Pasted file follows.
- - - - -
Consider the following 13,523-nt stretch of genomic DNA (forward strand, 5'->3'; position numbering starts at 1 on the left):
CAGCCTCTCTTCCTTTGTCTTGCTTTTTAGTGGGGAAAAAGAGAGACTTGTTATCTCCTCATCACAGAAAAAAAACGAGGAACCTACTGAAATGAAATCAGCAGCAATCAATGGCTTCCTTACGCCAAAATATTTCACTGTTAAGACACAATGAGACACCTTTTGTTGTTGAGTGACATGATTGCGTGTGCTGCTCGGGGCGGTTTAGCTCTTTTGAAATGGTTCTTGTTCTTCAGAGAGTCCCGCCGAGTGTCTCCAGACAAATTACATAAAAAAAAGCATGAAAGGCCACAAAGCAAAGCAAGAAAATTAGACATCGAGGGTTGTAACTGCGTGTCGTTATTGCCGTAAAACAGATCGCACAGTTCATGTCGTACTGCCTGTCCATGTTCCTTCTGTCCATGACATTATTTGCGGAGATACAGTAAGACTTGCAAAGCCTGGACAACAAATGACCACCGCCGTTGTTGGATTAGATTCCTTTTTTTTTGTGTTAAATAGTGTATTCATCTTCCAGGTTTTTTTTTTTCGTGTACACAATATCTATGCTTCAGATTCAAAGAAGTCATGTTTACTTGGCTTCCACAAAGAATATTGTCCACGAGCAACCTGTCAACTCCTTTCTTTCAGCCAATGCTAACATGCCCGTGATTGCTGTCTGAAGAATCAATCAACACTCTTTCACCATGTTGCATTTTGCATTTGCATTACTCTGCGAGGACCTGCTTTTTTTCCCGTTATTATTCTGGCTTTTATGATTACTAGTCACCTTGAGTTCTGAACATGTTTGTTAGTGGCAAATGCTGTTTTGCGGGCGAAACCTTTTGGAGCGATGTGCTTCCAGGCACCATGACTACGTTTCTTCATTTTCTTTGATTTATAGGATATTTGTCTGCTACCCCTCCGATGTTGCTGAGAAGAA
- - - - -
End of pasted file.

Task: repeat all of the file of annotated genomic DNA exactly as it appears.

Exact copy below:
Consider the following 13,523-nt stretch of genomic DNA (forward strand, 5'->3'; position numbering starts at 1 on the left):
CAGCCTCTCTTCCTTTGTCTTGCTTTTTAGTGGGGAAAAAGAGAGACTTGTTATCTCCTCATCACAGAAAAAAAACGAGGAACCTACTGAAATGAAATCAGCAGCAATCAATGGCTTCCTTACGCCAAAATATTTCACTGTTAAGACACAATGAGACACCTTTTGTTGTTGAGTGACATGATTGCGTGTGCTGCTCGGGGCGGTTTAGCTCTTTTGAAATGGTTCTTGTTCTTCAGAGAGTCCCGCCGAGTGTCTCCAGACAAATTACATAAAAAAAAGCATGAAAGGCCACAAAGCAAAGCAAGAAAATTAGACATCGAGGGTTGTAACTGCGTGTCGTTATTGCCGTAAAACAGATCGCACAGTTCATGTCGTACTGCCTGTCCATGTTCCTTCTGTCCATGACATTATTTGCGGAGATACAGTAAGACTTGCAAAGCCTGGACAACAAATGACCACCGCCGTTGTTGGATTAGATTCCTTTTTTTTTGTGTTAAATAGTGTATTCATCTTCCAGGTTTTTTTTTTTCGTGTACACAATATCTATGCTTCAGATTCAAAGAAGTCATGTTTACTTGGCTTCCACAAAGAATATTGTCCACGAGCAACCTGTCAACTCCTTTCTTTCAGCCAATGCTAACATGCCCGTGATTGCTGTCTGAAGAATCAATCAACACTCTTTCACCATGTTGCATTTTGCATTTGCATTACTCTGCGAGGACCTGCTTTTTTTCCCGTTATTATTCTGGCTTTTATGATTACTAGTCACCTTGAGTTCTGAACATGTTTGTTAGTGGCAAATGCTGTTTTGCGGGCGAAACCTTTTGGAGCGATGTGCTTCCAGGCACCATGACTACGTTTCTTCATTTTCTTTGATTTATAGGATATTTGTCTGCTACCCCTCCGATGTTGCTGAGAAGAA